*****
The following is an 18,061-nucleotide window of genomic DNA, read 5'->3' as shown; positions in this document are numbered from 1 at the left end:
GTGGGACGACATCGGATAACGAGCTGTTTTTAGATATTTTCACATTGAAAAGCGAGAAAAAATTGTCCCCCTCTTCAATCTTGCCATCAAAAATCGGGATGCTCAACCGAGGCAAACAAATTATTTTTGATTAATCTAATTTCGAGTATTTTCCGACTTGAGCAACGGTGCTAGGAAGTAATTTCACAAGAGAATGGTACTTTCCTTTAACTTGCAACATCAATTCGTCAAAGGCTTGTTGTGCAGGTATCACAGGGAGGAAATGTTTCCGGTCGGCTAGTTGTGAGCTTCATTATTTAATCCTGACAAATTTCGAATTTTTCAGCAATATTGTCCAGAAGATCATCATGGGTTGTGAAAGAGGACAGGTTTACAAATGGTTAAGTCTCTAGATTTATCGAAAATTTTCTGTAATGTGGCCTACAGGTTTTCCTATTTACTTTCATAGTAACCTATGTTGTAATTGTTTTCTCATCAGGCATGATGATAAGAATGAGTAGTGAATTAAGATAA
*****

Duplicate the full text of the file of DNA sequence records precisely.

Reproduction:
The following is an 18,061-nucleotide window of genomic DNA, read 5'->3' as shown; positions in this document are numbered from 1 at the left end:
GTGGGACGACATCGGATAACGAGCTGTTTTTAGATATTTTCACATTGAAAAGCGAGAAAAAATTGTCCCCCTCTTCAATCTTGCCATCAAAAATCGGGATGCTCAACCGAGGCAAACAAATTATTTTTGATTAATCTAATTTCGAGTATTTTCCGACTTGAGCAACGGTGCTAGGAAGTAATTTCACAAGAGAATGGTACTTTCCTTTAACTTGCAACATCAATTCGTCAAAGGCTTGTTGTGCAGGTATCACAGGGAGGAAATGTTTCCGGTCGGCTAGTTGTGAGCTTCATTATTTAATCCTGACAAATTTCGAATTTTTCAGCAATATTGTCCAGAAGATCATCATGGGTTGTGAAAGAGGACAGGTTTACAAATGGTTAAGTCTCTAGATTTATCGAAAATTTTCTGTAATGTGGCCTACAGGTTTTCCTATTTACTTTCATAGTAACCTATGTTGTAATTGTTTTCTCATCAGGCATGATGATAAGAATGAGTAGTGAATTAAGATAA